(The Brandywine development at 585 Austin Avenue is designed in a West Coast modern style that was popular in the 1970s | Photo: Chung Chow)
Patricia Depodesta, who owns one suite in the 40-year-old, wood-frame development, told BIV that her building is like many in Metro Vancouver. There is much to be repaired, and special assessments would be a severe burden on owners.
“You think that your maintenance is going to cover the repairs, but it doesn’t,” said Depodesta, who has lived in her unit for 28 years. “Ever since I’ve been in this building there have been special levies. At the beginning it was like, ‘Oh, darn.’”
More recently, however, the need for major repairs at Depodesta’s 58-unit complex has become urgent.
A 2013 depreciation report notes that Brandywine owners should expect to pay $5 million in the next 10 years for “major maintenance” including fixing water ingress issues in the parkade, deteriorated wood cladding on exterior walls and a blistered roof membrane.
That cost works out to more than $86,000 per unit.
Instead of accepting those costs, members of her strata corporation voted 49-9 on December 12 to sell the complex to Anthem Properties Group for $32 million. The case is now before the court.
(Video: Watch reporter Glen Korstrom describe some of the repercussions of looser rules to sell stratified condominium developments | Hayley Woodin)
For Depodesta, who is a senior, the successful vote was a godsend.
She expects to get far more than her suite’s 2016 assessed value of $373,200. On average, owners will get more than $550,000 each.
That, however, is not nearly enough for Daniel Nikitiuk, who owns a unit at Brandywine with his wife, Denise Quesnel.
He has priced units at nearby buildings and found that an equivalent unit would sell for between $600,000 and $700,000. More troubling for him, however, is that he doubts he will be able to find another unit nearby that is as big as the 1,366-square-foot unit he bought last year for $380,000.
“We are making a profit on the sale, but I have to spend all of the money in order to have a place to live again,” he said.
“This building also has unique architectural construction. It’s West Coast modern from the 1970s, and there’s not a lot of that kind of architecture around.”
Things are worse for Aeja Shin, who owns a 1,152-square-foot ground-floor unit at Brandywine.
Proceeds from the Brandywine sale, like those of buildings built in B.C. from 1974 to 2000, are based on the developer’s original estimate of each unit’s value. (Proceeds from sales of buildings constructed between 1966 and 1974 are based on assessed value, as are those from sales of properties built after 2000.)
Shin’s unit is not that much smaller than Nikitiuk’s, but she said her share of the proceeds is disproportionately less.
“Upstairs the units are a little bit larger than mine but there is a lot of money difference between my unit and theirs,” she said.
Neither Shin nor Nikitiuk sees the value of fighting the Brandywine sale in court because they believe that a court will not accept their complaints and that they will be out of pocket the tens of thousands of dollars that lawyers would likely charge.
Things are slightly different at 2777 Oak Street, where a numbered company offered $21.5 million to buy the 30-unit, 44-year-old Twelve Oaks development. That is more than twice the site’s 2016 assessed value of $10,630,300.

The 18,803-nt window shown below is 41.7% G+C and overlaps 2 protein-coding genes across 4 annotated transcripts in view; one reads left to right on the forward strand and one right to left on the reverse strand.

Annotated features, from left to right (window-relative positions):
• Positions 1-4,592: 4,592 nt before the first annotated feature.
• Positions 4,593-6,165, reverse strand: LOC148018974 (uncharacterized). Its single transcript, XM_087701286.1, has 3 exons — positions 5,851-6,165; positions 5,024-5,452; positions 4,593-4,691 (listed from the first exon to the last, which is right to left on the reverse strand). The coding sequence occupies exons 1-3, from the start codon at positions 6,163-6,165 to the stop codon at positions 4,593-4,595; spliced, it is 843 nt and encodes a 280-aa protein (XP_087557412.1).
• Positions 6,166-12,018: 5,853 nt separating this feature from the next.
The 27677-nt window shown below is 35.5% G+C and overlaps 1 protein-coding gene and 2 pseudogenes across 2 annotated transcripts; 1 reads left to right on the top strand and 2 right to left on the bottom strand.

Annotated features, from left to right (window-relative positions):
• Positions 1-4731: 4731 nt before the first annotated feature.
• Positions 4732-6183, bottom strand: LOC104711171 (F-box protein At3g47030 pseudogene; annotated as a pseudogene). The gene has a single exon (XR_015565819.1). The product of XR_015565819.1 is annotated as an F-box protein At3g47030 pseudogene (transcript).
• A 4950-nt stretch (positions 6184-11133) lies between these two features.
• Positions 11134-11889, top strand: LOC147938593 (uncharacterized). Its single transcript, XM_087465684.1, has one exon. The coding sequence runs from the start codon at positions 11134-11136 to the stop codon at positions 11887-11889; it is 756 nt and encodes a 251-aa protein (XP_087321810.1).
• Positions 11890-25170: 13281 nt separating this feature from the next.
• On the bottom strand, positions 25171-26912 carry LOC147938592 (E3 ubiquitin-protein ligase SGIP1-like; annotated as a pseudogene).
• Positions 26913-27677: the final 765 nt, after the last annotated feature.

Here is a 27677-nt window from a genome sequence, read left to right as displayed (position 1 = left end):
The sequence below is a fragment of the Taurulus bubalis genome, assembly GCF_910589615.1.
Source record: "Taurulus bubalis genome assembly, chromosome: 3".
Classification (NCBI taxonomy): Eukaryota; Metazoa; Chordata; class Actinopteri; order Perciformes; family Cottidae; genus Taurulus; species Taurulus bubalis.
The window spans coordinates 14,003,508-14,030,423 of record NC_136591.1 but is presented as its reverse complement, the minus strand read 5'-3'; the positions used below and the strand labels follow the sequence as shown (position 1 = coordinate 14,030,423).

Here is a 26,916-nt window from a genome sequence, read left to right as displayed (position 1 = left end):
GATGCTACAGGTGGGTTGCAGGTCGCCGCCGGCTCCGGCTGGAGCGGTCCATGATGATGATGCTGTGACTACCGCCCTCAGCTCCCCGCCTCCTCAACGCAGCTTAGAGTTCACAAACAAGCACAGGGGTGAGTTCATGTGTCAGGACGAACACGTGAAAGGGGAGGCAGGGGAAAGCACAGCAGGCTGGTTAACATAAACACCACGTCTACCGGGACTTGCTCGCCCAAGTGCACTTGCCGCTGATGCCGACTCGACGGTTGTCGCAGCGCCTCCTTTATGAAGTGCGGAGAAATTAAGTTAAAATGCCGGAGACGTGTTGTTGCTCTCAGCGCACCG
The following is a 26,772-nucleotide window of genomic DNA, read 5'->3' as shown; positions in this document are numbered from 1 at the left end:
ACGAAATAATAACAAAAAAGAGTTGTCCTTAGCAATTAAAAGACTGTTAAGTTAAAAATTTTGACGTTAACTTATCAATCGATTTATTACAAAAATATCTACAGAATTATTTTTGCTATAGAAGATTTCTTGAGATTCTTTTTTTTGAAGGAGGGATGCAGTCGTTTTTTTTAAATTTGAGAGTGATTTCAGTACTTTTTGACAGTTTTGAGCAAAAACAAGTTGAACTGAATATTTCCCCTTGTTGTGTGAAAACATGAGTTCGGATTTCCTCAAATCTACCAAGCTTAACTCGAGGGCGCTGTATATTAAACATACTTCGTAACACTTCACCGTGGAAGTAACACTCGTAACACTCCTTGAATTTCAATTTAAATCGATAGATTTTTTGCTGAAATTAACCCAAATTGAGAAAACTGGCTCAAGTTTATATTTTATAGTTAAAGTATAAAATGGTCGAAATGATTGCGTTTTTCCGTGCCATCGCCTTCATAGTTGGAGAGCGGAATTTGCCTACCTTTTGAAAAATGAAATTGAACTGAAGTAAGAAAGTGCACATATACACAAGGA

(B.C. Supreme Court is scheduled to consider the petition to dissolve the strata corporation for the Twelve Oaks development at 2777 Oak Street on March 20 | photo: Rob Kruyt)
Only two of the 30 owners voted to reject the offer in December. The case is now before the court for final approval and is set to be heard March 20, after two delays.
Because Twelve Oaks was built before August 1974, the method of dividing proceeds is based on assessed values, according to Lawson Lundell partner Peter Roberts, whose firm represents the owners.
That method of distribution prompted has four of the Twelve Oaks owners to appeal to the BC Assessment Authority that their property assessments were too low.
(Clark Wilson partner Darren Donnelly is one of many lawyers who are carving out a niche helping strata corporations navigate the Bill 40 wind-up process | photo: Rob Kruyt)
Panagiota Kravariotis, who has lived in the building for 22 years, told BIV she thinks the offer is “good” and that it will provide substantially more than her suite’s $567,000 assessed value.
Along with owners, realtors and lawyers similarly see opportunity from Bill 40.
“This will be work for about 15 or 20 years,” said Royal LePage Sussex Klein Group principal Eugen Klein. “There is lots of work out there.”
His staff is putting together six to eight presentations to strata corporations each month, and he is marketing more than a dozen properties.
CBRE senior vice-president Lance Coulson has pivoted his practice to focus on helping those in aging condominium developments sell for the highest price.
(CBRE senior vice-president Lance Coulson has taken part on panels at real estate forums to explain how Bill 40 has made winding up a strata corporation much easier | photo: Richard Lam)
“I’m very active with Bill 40 windups right now,” he said. “I’ve branded and created an online business to deal with it. We’re probably doing two to three evaluations for stratas every week. I’m doing presentations to stratas every couple of weeks, and this is throughout the Lower Mainland.”
Larger law firms have also plunged headfirst into helping strata corporations navigate the Bill 40 windup process, with lawyers such as Clark Wilson LLP partner Darren Donnelly and Lawson Lundell’s Roberts developing niches in the area.
Countless other small firms and independent strata lawyers are similarly carving out specialties in strata windups. •